In addition to the fact that eternal torment would be absurd, there is even stronger evidence that eternal torment in the lake of fire is not literal. John tells us exactly what the lake of fire means.

    A Backwards Interpretation of a Key Sentence from God’s Word

    One of the main causes of the misinterpretation of “second death” by many Christians is that a key sentence in Revelation has been interpreted backwards. In the book of Revelation, John is largely reporting what he “saw” (Revelation 1:19, and over 50 uses of “see” or “saw” throughout the book). Included in what John saw in his vision are many strange things whose meanings are not immediately obvious. In some cases John does not give us a meaning for the things he sees. But at other times he gives very explicit and simple meanings. When these helpful meanings are examined, a consistent pattern emerges.

    Let’s look at three easy to understand examples from Revelation, and then compare these to “the second death”.

    Example #1: “. . . gold bowls full of incense, which are the prayers of God’s people” (Rev 5:8b)

    [​IMG]
    In this first example, John actually does see, in his vision, golden bowls full of incense. But the incense is symbolic. We know this because John explicitly tells us the meaning. Notice also how crazy it would be to interpret Revelation 5:8 backwards. A backwards interpretation would say that the true meaning of prayer is incense. Then, whenever we read about prayer in the rest of the Bible, we would wrongly assume that prayer did not mean talking to God, but rather prayer meant burning incense. And when we went to obey the commands of the Bible to be devoted to prayer, we would buy and burn some incense. That would be ridiculous, and thankfully no one has made this mistake.


    Example #2: “Fine linen stand for the righteous acts of God’s holy people” (Rev 19:8b).

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    In this second example, John hears that the bride of Christ will wear bright and clean fine linen. He is also told that the fine linen is a symbol. This does not mean that we will not actually wear fine linen in Heaven. Perhaps we will. But the main point is that this fine linen is a symbol of the righteous acts of God’s people. How terrible (and silly) it would be if someone read a verse like Matthew 5:16 and then, based on Revelation 19:8, thought Jesus was teaching us that it was important to wear fine linen for others to see and glorify God. That would be backwards. Righteous acts do not mean wearing fine linen. Rather, wearing fine linen in John’s vision was a symbol for righteous acts.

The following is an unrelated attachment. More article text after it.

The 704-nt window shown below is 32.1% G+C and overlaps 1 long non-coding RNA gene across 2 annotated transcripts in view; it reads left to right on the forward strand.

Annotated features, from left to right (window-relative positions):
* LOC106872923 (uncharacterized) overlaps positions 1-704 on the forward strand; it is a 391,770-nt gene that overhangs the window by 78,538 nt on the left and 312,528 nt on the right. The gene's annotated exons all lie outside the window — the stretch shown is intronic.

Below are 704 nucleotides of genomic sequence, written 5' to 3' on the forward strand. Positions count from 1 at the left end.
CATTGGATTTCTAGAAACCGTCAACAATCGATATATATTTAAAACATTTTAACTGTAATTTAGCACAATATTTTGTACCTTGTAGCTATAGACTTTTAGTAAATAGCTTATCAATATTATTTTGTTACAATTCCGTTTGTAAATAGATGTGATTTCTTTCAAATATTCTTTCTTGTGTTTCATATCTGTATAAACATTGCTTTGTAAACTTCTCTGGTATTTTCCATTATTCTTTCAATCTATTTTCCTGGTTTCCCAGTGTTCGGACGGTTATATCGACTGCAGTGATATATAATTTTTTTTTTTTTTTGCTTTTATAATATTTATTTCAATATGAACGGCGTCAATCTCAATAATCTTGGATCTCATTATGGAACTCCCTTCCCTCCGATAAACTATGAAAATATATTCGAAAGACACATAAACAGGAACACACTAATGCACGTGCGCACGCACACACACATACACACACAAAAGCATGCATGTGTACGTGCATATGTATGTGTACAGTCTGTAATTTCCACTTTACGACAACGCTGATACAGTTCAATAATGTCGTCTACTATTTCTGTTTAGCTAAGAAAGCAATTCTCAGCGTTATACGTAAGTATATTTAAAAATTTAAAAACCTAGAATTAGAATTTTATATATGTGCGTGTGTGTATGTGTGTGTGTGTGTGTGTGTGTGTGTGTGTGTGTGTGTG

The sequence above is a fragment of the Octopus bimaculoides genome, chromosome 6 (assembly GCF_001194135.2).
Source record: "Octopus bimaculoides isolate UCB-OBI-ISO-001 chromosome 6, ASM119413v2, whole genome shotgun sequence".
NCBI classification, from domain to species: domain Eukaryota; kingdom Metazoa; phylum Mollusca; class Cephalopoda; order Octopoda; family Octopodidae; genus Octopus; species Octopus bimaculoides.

Example 3: “The waters you saw . . . are peoples, multitudes, nations and languages” (Rev 17:15).

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    In Revelation 17:1, John is shown a prostitute sitting on (or by) “waters”. In his vision I have no doubt that he saw “waters”. But the waters stand for peoples, multitudes, nations, and languages. Perhaps you think “waters” is a strange symbol for groups of people. But since the Bible explicitly tells us that the waters stand for nations and languages, it must be true.

    The three examples above are not difficult to understand. So, hopefully you will be able to see the very inconsistent way in which many Christians (including myself in the past!) have wrongly interpreted the lake of fire.

    [​IMG]
    The traditional view reads this verse backwards as if John saw a vision of people dying a second time and was then told that “the second death is the lake of fire”. Traditionalists then take this strange definition of death and apply it to other verses like Romans 6:23:

    Romans 6:23 For the wages of sin is death, but the gift of God is eternal life in Christ Jesus our Lord.

    They say that “death” does not mean what we normally think of as “death”. Indeed, the traditional view is that the unsaved NEVER actually die. Instead they live forever in the lake of fire. Hopefully by now you can see that this is backwards. What the Bible actually says is that the lake of fire which John saw in his vision is a symbol for dying a second time.

    [​IMG]
    On the one hand, I feel like the evidence already presented in part 1 of this series should be enough to settle the meaning of second death. The pattern of how symbols in John’s visions are defined is actually quite clear and simple.

    On the other hand, I am well aware that the traditional interpretation of “second death” as eternal torment is deeply ingrained and wide spread among Bible believing Christians. Also, I am well aware of traditional counterarguments. So I believe it is best to present more evidence that “second death” literally means “to die a second time”. Thankfully, there is a LOT more evidence, as I hope you will see in the following posts (These posts are on my blog. If you choose to read them, please do come back here to Christian Forums to discuss them. )